George Bush continues his frenetic pace toward connecting the world with trade agreements while harmonizing laws and regulations that will supersede those of individual nations.
On April 30, 2007, Bush signed an agreement in Washington for a “new transatlantic economic partnership” between the United States and the European Union. It includes a permanent “economic council” with cabinet level members from the United States and their equivalent from the EU. It will be the basis for a single market.” http://news.bbc.co.uk/go/pr/fr/-/2/hi/europe/6607757.stm
The process started when Bill Clinton signed the Transatlantic Agenda on December 3, 1995 in Madrid, with officials of the European Union.
On May 18, 1998, leaders of the EU-US Summit “adopted a joint statement on the Transatlantic Economic Partnership (TEP)” for deeper integration between the United States and Europe, which includes organizational arrangements to make the TEP a reality.
The agreement that Bush signed on April 30, along with German Chancellor Angela Merkel, President of the EU, and Jose Manuel Barroso, President of the European Commission, sets up a framework for advancing EU-US transatlantic integration.
Topics are similar to those found in the SPP (Security and Prosperity Partnership of North America), with permanent organizations, twice-yearly summit meetings and regular cabinet level meetings.
The U.S. and the EU will now “push ahead with regulatory convergence (harmonization) in nearly 40 areas, including intellectual properties, financial services, business takeovers and the motor industry. The focus, like the SPP and other trade agreements is to reduce regulations and standards in order to bring new products to market quicker and cheaper, which means more profit for corporations.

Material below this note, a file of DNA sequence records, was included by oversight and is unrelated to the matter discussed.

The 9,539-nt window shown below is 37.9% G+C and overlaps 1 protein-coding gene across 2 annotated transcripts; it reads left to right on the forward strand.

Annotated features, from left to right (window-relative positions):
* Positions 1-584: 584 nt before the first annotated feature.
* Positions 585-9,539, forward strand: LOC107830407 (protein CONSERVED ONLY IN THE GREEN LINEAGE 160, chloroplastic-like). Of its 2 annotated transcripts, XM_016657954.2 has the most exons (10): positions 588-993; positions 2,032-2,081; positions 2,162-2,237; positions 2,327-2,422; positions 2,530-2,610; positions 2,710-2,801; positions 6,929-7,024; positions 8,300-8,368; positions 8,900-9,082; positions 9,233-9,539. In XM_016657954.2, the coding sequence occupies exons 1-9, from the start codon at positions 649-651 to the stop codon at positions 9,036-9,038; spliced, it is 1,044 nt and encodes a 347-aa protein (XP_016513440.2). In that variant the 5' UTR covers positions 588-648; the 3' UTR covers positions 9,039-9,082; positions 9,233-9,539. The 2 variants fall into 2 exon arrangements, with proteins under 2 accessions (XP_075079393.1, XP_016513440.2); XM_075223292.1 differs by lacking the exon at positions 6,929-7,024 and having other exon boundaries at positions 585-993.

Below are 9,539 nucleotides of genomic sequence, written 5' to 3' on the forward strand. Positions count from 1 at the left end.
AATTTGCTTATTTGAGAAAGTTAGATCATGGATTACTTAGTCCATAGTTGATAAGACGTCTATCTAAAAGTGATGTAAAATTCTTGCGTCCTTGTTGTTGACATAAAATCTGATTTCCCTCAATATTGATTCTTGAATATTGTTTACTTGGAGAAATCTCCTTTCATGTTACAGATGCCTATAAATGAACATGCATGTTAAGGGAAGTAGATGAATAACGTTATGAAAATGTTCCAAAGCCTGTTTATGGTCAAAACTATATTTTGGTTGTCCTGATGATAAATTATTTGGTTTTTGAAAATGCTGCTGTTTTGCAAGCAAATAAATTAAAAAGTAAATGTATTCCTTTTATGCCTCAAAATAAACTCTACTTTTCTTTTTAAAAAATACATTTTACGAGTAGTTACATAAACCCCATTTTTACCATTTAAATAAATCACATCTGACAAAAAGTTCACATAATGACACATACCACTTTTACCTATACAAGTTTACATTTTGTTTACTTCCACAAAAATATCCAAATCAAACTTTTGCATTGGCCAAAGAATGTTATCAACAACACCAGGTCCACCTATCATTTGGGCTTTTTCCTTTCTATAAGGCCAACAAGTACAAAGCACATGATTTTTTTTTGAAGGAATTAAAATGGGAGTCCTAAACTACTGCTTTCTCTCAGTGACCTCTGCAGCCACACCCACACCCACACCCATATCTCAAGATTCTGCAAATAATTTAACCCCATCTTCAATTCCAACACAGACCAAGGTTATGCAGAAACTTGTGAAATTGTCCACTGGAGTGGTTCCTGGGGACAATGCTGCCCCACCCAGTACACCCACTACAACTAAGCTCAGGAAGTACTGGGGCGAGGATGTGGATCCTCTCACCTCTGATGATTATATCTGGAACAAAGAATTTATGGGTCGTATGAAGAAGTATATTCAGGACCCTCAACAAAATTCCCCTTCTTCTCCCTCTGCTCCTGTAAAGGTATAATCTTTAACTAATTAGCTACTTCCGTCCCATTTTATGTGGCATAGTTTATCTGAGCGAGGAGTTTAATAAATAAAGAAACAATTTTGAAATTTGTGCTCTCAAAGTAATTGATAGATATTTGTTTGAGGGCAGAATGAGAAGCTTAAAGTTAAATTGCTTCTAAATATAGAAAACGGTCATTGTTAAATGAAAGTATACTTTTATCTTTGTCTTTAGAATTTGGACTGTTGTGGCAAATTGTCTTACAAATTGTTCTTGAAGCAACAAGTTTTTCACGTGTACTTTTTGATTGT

The Transatlantic Economic Council was initiated under Section IV of the framework.
“The Transatlantic Economic Council is hereby established, to be co-chaired, on the U.S. side, by a U.S. Cabinet-level official in the Executive Office of the President (currently Allan Hubbard) and on the EU side by a member of the European Commission (currently Vice President Guenter Verheugen), collaborating closely with the EU Presidency.”
Some of the Council’s duties include:
9. Facilitate closer cooperation between the United States and European Union and our legislatures [U.S. Congress and EU Council and Parliament] and stakeholders [corporations].
10. Convene a group comprised of individuals experienced in transatlantic issues [business?] drawing in particular from the heads of existing transatlantic dialogues to provide input and guidance to the U.S.-EU Summit on priorities for pursuing transatlantic economic integration; and
11. include representatives of other governmental entities as the Council determines to be appropriate.
Under Annex 4 Investment
“In order to reduce barriers to transatlantic trade and investment…we resolve to:
B. Engage in regular discussions of laws, policies and practices that could impact investments in the EU and the United States;
C. Develop work to prevent, eliminate or reduce the impact from investment barriers,… [ change U.S. laws and policies?]
George Bush also signed the Open Skies agreement with EU leaders on April 30. It will become effective on March 30, 2008 “and will allow carriers to fly anywhere in the US and vice versa.” [BBC]
The EU hope is for an Open Aviation Area “in which investment can flow freely and in which European and US airlines can provide air services without any restriction.” They also want a no visa policy for travelers from “a number of EU states.” [There are about 20 million Muslims in the EU and many of those are citizens]
The Transatlantic Economic Partnership has been developed over the last 12 years and members of Congress had a role. But no one bothered to tell the American people. And again, the media has been silent on another project that will bring us closer to corporate governance.